*"Shires" and "Counties"

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BobWard
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"Shires" and "Counties"

Post by BobWard » 08 Mar 2017 02:58

I have an extensive number of ancestors from the U.K. I have a question for you U.K. folks regarding the usage of the term 'shire" as it is used in places like "North Yorkshire". I have been adding "County" to the end of such PLACE names, i.e., "North Yorkshire County".

I suspect that I am being superfluous in adding "County" after such place names. From what I can gather, the term "shire" is essentially equivalent to a "county" in the U.S. I have been adding "County" after "Shire" names so that my U.S. relatives will understand that places like "North Yorkshire" are the same as a "County" in the U.S.

So, to be more technically accurate, should I remove the "County" term after all the "xxxxxshire" names that I have in my PLACE records?

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Re: "Shires" and "Counties"

Post by RSellens » 08 Mar 2017 06:23

Hi Bob,
Irrespective of the county name containing 'shire' or not at the end, in my own view in the UK we don't normally include the work 'county' as part of the place name, it only tends to be used when referring to bodies/organisations. So for example, Essex is the county and just referred to as that in the place, but you have 'Essex County Council' as the local government name, same goes for Kent and Sussex.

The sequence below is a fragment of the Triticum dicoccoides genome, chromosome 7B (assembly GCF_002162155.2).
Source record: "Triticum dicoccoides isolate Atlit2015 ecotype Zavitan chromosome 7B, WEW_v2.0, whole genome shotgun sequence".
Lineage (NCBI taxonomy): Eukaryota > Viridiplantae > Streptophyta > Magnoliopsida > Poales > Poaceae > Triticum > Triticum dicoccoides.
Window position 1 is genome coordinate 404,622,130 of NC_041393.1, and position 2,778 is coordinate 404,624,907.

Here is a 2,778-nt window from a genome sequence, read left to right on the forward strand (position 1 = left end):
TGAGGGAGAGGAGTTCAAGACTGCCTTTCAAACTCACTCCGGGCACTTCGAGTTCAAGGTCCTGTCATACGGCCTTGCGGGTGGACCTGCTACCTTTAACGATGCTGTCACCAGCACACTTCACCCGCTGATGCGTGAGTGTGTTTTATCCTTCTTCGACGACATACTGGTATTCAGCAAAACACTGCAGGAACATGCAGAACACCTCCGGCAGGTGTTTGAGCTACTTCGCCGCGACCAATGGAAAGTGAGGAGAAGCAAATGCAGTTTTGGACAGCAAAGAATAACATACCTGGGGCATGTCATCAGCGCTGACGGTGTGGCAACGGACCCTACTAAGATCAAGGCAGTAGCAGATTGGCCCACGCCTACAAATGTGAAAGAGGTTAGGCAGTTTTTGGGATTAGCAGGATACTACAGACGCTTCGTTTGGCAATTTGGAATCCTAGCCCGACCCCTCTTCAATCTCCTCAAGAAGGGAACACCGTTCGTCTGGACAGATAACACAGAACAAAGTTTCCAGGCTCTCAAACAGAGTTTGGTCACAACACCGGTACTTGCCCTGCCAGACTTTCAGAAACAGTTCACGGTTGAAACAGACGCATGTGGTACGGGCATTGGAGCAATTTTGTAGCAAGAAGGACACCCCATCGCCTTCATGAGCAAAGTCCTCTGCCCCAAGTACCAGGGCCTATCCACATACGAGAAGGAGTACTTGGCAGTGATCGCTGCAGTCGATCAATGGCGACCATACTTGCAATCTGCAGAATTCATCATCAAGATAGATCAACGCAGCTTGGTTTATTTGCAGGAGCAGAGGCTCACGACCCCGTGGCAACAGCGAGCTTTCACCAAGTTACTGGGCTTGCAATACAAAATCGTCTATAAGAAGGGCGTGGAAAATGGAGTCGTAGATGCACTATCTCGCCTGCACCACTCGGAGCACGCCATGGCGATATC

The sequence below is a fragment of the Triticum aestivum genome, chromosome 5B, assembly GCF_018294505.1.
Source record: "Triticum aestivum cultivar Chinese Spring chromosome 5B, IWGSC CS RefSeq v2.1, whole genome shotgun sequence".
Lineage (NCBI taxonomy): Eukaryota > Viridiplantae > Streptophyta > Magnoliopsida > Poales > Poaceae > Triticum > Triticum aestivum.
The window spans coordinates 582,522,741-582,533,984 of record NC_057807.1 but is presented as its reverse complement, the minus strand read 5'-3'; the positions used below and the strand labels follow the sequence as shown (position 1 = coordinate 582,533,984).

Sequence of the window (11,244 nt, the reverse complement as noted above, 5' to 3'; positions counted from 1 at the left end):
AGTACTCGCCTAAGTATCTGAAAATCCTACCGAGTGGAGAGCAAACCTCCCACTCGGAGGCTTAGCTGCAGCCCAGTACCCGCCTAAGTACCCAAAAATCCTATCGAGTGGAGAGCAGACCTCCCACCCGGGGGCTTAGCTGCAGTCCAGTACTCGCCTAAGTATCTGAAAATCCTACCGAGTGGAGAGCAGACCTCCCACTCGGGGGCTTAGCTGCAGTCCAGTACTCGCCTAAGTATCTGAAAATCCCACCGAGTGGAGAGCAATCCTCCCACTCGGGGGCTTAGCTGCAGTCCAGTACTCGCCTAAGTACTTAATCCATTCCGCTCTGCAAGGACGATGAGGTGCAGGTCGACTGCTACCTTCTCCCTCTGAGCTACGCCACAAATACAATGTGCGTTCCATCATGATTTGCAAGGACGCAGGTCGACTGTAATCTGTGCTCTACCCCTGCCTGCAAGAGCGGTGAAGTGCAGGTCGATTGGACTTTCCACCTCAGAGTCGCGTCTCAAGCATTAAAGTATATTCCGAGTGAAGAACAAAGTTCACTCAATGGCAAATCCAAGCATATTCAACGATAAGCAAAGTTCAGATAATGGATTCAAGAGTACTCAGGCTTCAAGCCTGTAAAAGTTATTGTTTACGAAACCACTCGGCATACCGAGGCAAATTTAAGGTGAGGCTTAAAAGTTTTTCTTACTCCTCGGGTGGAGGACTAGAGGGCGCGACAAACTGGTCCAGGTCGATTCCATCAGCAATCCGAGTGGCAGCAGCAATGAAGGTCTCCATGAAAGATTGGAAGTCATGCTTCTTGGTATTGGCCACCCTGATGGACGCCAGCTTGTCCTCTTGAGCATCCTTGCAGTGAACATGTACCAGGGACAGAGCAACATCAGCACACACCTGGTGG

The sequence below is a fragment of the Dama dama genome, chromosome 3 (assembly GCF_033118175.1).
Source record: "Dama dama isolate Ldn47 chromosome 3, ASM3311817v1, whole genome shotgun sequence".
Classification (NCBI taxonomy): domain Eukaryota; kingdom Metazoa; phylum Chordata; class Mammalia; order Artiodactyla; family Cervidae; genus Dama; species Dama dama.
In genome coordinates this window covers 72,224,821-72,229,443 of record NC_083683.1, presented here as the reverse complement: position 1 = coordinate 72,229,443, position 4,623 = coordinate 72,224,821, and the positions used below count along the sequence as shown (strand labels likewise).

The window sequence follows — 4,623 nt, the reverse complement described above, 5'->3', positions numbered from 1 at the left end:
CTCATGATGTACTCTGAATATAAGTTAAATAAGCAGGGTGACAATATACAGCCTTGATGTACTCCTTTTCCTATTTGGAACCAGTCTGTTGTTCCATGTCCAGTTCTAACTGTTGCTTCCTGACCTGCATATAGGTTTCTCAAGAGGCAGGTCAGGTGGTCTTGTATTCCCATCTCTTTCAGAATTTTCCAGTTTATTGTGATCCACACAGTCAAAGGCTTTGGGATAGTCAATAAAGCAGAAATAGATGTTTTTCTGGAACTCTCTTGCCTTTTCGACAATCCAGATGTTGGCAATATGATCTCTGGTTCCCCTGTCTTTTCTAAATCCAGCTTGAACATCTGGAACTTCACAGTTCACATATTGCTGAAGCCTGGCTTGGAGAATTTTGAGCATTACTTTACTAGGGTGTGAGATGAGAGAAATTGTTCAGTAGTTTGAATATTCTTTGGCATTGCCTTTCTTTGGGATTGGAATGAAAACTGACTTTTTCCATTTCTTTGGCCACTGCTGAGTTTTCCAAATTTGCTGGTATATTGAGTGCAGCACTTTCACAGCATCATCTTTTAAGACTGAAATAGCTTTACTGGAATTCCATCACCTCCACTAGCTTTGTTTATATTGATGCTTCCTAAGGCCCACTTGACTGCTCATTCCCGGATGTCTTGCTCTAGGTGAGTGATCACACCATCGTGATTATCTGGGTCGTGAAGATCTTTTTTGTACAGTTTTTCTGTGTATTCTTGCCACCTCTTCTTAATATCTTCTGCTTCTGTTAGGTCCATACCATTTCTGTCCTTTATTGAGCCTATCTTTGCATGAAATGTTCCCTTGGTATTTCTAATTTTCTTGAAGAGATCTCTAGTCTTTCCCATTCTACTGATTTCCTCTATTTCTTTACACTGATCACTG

I think in the US, you actually tend to have the word County as a formal part of the place name from my experience (i.e. 'Orange County' is the actual place name, and not just Orange, for example).

Richard

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Re: "Shires" and "Counties"

Post by StevieSteve » 08 Mar 2017 06:56

Though there is County Durham, used to distinguish county and city.

That format's more common in Ireland and Northern Ireland e.g. County Dublin, County Down and more

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Re: "Shires" and "Counties"

Post by Gowermick » 08 Mar 2017 07:10

Bob,
I would just like to add to Richards comments. There are a few occasions when we do add County to the title, like County Durham to distinguish it from the City of Durham, or because they are part of Northern Ireland such as Country Antrin. County Down etc.

Furthermore, we even drop the Shire from some who officially have it , such as Devonshire, which we normally refer to as simply Devon or Somersetshire which is usually contracted to Somerset

You may also come across other contractions, and whilst most are obvious, like Wilts for Wiltshire, Hants for Hampshire, you may get thrown by Salop which is an ancient contraction for Shropshire.

As for the Ridings of Yorkshire, they are not normally used in modern addresses, but there is no harm in adding them, if it helps, for genealogical purposes.

Just to confuse you further, nowadays, Sussex is also also split, into East Sussex and West Sussex and are normally used in modern addresses. When this practise started, I'm not sure.

Sorry if this complicates things for you, but that's just how it is :D :D
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Re: "Shires" and "Counties"

Post by tatewise » 08 Mar 2017 08:53

If that isn't confusing enough, then there is London, which often uses Middlesex as its 'county' in older place names.
More recently you will come across City of London for the very central area, County of London for a larger area, and Greater London that includes the surrounding suburban areas.
Also the postal address of a place is not always the same as its administrative county, e.g. some outer regions of Greater London have their postal address in the home county of Essex or Kent.

As well as all that, there have been many county boundary changes for demographic and administrative reasons, and new modern counties created such as West Midlands.

I know it is confusing, but perhaps that is why we are called quaint old England.